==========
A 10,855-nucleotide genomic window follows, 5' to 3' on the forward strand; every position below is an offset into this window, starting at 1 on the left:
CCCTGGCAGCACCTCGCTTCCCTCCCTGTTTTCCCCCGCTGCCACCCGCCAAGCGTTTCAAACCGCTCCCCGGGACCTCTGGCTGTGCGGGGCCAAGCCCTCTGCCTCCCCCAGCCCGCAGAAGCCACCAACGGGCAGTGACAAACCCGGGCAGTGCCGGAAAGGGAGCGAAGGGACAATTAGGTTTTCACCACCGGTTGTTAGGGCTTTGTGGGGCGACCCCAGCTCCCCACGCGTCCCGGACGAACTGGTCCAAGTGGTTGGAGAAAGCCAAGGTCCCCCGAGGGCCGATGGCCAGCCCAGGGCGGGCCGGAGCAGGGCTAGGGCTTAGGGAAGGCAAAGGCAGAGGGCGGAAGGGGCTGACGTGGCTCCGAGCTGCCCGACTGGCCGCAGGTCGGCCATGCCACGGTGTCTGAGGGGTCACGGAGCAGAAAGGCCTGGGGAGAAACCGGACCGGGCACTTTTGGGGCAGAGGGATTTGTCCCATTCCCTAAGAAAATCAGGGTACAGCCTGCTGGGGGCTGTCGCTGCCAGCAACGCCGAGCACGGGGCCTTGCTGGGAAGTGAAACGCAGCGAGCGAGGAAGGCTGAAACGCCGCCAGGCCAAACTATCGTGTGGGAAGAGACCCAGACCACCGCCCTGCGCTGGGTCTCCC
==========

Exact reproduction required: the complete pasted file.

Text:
A 10,855-nucleotide genomic window follows, 5' to 3' on the forward strand; every position below is an offset into this window, starting at 1 on the left:
CCCTGGCAGCACCTCGCTTCCCTCCCTGTTTTCCCCCGCTGCCACCCGCCAAGCGTTTCAAACCGCTCCCCGGGACCTCTGGCTGTGCGGGGCCAAGCCCTCTGCCTCCCCCAGCCCGCAGAAGCCACCAACGGGCAGTGACAAACCCGGGCAGTGCCGGAAAGGGAGCGAAGGGACAATTAGGTTTTCACCACCGGTTGTTAGGGCTTTGTGGGGCGACCCCAGCTCCCCACGCGTCCCGGACGAACTGGTCCAAGTGGTTGGAGAAAGCCAAGGTCCCCCGAGGGCCGATGGCCAGCCCAGGGCGGGCCGGAGCAGGGCTAGGGCTTAGGGAAGGCAAAGGCAGAGGGCGGAAGGGGCTGACGTGGCTCCGAGCTGCCCGACTGGCCGCAGGTCGGCCATGCCACGGTGTCTGAGGGGTCACGGAGCAGAAAGGCCTGGGGAGAAACCGGACCGGGCACTTTTGGGGCAGAGGGATTTGTCCCATTCCCTAAGAAAATCAGGGTACAGCCTGCTGGGGGCTGTCGCTGCCAGCAACGCCGAGCACGGGGCCTTGCTGGGAAGTGAAACGCAGCGAGCGAGGAAGGCTGAAACGCCGCCAGGCCAAACTATCGTGTGGGAAGAGACCCAGACCACCGCCCTGCGCTGGGTCTCCC